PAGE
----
8. The system of claim 1 wherein said source sends the sequence of pseudo-random numbers via a wireless channel to said device.
9. The system of claim 8 wherein said wireless channel is outside a normal communication band of said device.
10. The system of claim 1 further comprising:
a plurality of other limited capacity devices; and
control within each said other devices for supplying at least a portion of said sequence of pseudo-random number for use as a pseudo-random number distribution in each said device.
11. The system of claim 10 wherein each of said device and said other devices comprises one of a cell phone, a PDA, a pager and an in-line test probe.
12. A method for delivering a pseudo-random distribution of numbers, said method comprising:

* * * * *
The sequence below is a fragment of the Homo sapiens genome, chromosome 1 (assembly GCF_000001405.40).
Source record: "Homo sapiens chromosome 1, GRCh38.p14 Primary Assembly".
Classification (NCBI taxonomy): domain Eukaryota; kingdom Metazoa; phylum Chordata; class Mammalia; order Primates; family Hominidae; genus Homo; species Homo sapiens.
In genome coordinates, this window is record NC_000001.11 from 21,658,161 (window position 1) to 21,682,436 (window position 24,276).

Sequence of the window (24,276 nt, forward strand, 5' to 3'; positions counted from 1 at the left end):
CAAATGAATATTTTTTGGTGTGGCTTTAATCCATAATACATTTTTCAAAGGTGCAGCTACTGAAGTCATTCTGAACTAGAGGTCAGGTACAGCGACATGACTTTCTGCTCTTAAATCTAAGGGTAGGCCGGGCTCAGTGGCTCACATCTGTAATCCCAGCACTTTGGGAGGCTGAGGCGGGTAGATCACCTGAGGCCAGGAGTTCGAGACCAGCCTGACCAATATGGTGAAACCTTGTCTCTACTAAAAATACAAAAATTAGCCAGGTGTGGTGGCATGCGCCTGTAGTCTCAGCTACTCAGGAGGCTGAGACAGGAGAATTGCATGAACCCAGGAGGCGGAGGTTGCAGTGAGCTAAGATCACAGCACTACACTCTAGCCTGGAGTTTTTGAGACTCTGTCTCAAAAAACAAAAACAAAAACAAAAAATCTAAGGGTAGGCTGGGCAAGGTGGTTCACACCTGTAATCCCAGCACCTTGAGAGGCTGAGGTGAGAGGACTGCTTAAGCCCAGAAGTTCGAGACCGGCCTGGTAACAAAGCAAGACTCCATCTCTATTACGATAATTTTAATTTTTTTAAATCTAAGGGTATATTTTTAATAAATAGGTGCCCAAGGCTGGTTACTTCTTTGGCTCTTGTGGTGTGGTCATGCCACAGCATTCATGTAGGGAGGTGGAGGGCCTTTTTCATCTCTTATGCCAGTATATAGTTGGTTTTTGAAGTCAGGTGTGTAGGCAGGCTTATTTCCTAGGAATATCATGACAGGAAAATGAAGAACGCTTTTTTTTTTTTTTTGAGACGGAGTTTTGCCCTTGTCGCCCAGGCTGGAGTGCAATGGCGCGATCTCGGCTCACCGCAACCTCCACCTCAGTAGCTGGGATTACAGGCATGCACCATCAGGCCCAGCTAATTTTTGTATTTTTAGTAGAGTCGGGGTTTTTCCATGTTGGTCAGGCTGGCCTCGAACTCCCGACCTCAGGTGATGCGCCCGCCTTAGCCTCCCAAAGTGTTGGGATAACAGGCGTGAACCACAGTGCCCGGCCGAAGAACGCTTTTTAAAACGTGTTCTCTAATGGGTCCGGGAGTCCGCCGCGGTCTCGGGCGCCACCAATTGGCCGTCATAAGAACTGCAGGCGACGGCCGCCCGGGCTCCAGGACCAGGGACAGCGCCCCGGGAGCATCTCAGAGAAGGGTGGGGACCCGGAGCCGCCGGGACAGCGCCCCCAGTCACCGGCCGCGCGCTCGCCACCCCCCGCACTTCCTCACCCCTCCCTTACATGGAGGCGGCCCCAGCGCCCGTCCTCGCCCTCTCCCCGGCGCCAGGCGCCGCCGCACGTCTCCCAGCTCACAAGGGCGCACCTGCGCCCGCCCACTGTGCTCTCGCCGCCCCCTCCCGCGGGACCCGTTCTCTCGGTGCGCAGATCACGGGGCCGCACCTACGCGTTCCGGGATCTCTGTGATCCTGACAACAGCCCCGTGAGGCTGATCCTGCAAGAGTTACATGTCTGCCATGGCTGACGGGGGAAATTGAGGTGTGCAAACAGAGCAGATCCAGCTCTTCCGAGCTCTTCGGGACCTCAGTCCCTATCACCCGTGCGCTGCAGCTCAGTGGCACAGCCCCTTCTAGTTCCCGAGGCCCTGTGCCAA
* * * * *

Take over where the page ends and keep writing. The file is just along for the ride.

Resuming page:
receiving at a device sequences of pseudo-random numbers from an external source, each sequence having a corresponding distribution characteristic;
temporarily storing within said device at least one of said sequences of pseudo-random numbers; and
providing, on a sequence by sequence basis, numbers of the temporarily stored at least one sequence of pseudo-random numbers, under control of circuitry within said device,
whereby a plurality of new and different pseudo-random sequences of the temporarily stored pseudo-random numbers are generated based on said at least one stored sequence, for use in the device.
13. The method of claim 12 wherein the at least one of said sequences pseudo-random numbers is temporarily stored in a FIFO controlled as to start and stop times.
14. The method of claim 13 wherein providing said new sequence comprises:
changing pointers of said FIFO.